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Finally, to the relief of all, we meet Baby, who reveals that Oxnam was physically, verbally and sexually abused as a young child--the ultimate explanation for his later addictions and multiple identities. Indeed, experts in dissociative disorder believe that childhood abuse is often the reason behind multiple personalities. Says Smith: "When a child is in an unbearable situation, he or she can sometimes split off from that experience, leaving behind someone who's able to handle inhuman degrees of pain, and soon that part of the person's being takes on a personality of its own. Once that happens one time, it begins to be a preferred way of coping." That is how, he explains, a new negative experience can give birth to a new personality.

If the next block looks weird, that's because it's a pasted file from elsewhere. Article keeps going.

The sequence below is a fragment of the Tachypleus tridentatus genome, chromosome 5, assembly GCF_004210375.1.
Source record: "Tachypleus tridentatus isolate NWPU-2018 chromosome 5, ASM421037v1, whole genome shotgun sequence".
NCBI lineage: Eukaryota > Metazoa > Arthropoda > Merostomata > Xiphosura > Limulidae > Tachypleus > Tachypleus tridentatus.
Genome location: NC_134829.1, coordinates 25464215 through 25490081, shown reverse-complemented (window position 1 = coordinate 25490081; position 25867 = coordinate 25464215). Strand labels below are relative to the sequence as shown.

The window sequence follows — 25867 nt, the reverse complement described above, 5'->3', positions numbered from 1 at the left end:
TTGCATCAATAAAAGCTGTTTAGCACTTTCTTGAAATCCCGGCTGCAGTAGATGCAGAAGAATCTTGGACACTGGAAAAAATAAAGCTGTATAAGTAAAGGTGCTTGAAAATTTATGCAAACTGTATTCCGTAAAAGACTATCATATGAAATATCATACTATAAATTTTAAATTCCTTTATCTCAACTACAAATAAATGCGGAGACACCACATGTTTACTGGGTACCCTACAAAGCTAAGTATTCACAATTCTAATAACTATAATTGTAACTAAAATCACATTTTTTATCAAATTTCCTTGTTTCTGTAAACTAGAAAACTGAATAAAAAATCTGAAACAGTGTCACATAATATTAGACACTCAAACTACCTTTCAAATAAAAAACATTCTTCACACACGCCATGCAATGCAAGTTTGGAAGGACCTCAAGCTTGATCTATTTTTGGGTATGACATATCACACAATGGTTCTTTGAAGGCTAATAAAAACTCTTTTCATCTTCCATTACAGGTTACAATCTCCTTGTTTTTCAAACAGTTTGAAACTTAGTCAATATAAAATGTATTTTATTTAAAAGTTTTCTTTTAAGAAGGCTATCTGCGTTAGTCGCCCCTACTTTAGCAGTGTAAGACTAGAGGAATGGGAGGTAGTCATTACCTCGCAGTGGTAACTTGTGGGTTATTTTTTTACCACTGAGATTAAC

It sounds reasonable enough--but although dissociative identity disorder has an entry in the DSM-IV, psychology's official manual, it's still highly controversial. "I believe he believes he had all those separate personalities," says Joe Scroppo, a clinical psychologist and director of North Shore University Hospital's Forensic Psychiatry Program in Manhasset, N.Y., "but I don't think that's necessarily the way it is." Studies have suggested that patients can be convinced that they have memories of childhood sexual abuse that never actually occurred. And sometimes, says Scroppo, therapists use multiple personality as a metaphor for a patient's mental state, and then the patient--and therapist--begin to mistake the metaphor for reality.
Oxnam and Smith don't buy it. And whether or not Oxnam really was all those different people, his book is a brave effort to explain how a troubled man found a way to get better. He's already down from 11 personalities to three, he says, and they've hammered out a working relationship.